Ruben Koopman’s journey just keeps getting bigger. And now for the next installment…
When it comes time to interview a chef like Ruben Koopman, I know the story is always going to be big. And his story is bigger than most.
Poised to launch a whole new series of outlets in the Caribbean, Ruben as always dishes some gold along the pathway to bigger fish.
If you want to read the first instalment, click just below before we deep dive into the what’s happened since, and the where to now? And as always, Ruben generously shares the lessons so buckle up, it’s a big ride. https://justthesizzle.com/review-thelounge-michelin/
Starting at the end (now) as a beginning, Ruben explains the actual series of events that allowed him to own his own restaurant, The Beach House at Blackman’s Bay. Leaving Robbie Brown’s in Kingston, Ruben bumped into the owners of the then Beach Café, and having been told that they weren’t interested in selling it, was surprised to learn that no, they were very interested in selling it.
This was 2nd November, 2020.
There was a catch, however. They needed to settle by the end of that month! In Ruben’s words,
“A good example of being in the flow and manifesting, not wavering in your faith, I went, ‘Right, yes, let’s go, and put something on paper. Both my accountant and solicitor said, ‘In 40 years we’ve never seen a settlement that fast. You’re crazy. This is ridiculous.’ So on the 28th they called and said, ‘We don’t believe it, but we’re settling today.’ I chuckled.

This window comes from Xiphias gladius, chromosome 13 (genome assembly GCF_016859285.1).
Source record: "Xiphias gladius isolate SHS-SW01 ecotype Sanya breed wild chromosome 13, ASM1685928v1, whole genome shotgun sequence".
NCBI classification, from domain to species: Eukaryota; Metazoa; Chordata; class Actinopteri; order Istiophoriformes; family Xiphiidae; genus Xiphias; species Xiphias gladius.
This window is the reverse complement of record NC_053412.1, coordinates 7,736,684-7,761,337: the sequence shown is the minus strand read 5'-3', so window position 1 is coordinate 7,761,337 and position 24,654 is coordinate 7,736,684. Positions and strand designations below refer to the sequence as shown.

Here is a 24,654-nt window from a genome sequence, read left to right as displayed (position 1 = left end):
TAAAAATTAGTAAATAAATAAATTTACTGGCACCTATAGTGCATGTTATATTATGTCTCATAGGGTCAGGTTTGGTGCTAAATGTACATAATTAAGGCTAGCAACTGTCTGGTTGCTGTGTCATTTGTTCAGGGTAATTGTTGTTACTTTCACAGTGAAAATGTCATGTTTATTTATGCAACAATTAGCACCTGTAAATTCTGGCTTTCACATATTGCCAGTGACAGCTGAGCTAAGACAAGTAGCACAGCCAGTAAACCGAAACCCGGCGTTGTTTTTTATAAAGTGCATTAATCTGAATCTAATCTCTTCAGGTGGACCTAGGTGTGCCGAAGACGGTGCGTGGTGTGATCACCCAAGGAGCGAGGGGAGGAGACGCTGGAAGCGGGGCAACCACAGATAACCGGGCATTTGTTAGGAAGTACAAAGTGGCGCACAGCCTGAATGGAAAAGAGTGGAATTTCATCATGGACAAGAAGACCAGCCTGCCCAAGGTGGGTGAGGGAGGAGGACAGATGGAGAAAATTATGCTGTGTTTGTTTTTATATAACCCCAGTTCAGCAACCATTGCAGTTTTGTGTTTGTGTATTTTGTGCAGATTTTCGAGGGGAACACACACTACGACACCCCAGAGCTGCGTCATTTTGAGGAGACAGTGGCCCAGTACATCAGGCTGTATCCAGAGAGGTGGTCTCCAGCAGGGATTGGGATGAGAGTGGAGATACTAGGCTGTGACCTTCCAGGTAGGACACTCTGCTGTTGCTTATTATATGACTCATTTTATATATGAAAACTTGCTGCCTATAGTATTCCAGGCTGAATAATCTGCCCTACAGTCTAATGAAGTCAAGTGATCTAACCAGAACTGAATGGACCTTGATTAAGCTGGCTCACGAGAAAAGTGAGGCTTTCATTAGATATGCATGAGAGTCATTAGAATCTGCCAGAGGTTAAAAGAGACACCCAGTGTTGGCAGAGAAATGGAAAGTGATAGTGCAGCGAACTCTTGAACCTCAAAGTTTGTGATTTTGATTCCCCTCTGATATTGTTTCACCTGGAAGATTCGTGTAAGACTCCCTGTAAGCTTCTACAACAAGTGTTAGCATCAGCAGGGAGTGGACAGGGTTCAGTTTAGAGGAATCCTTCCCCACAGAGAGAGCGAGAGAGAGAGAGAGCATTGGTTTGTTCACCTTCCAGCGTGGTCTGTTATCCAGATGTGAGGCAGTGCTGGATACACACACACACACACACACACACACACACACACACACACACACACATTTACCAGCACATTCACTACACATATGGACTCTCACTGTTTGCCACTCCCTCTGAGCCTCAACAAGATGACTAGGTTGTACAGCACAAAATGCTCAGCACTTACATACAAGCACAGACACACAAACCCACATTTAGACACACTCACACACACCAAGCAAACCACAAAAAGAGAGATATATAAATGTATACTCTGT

“We had the support of some great people, and took over, and within the first year brought the revenue up to over a million dollars, which was the best year they’d ever had in 19 years. So it was a good start. The cost of goods and labour was way out of whack though, but something was working, and as we were moving along and building the business, some of the board members felt that the business needed to go in a different direction.
“I didn’t disagree, but as a shareholder as well, I deeply felt that I didn’t spend the last 33 years owning a craft – and that direction, of steaks, fish and chips etc., just wasn’t me, so I sold my shares to the restaurant manager.
“Exiting the business, I started thinking about the different labour costs and systems from here to Holland, and Tassie was never going to be an ongoing love story to me. The Dutch are innovative and solution oriented, and now the staff benefits are being improved, and they’re adjusting.”
(CMG: I don’t like the stage system that exists in top (usually Michelin) restaurants where chefs work for free to get the restaurant on their resumé. To me, it’s just another form of slave labour. This of course doesn’t happen in Australia, because we don’t have Michelin restaurants here. You wonder why? Because Michelin ask for a lot of money to visit, and judge. Australia has always refused.)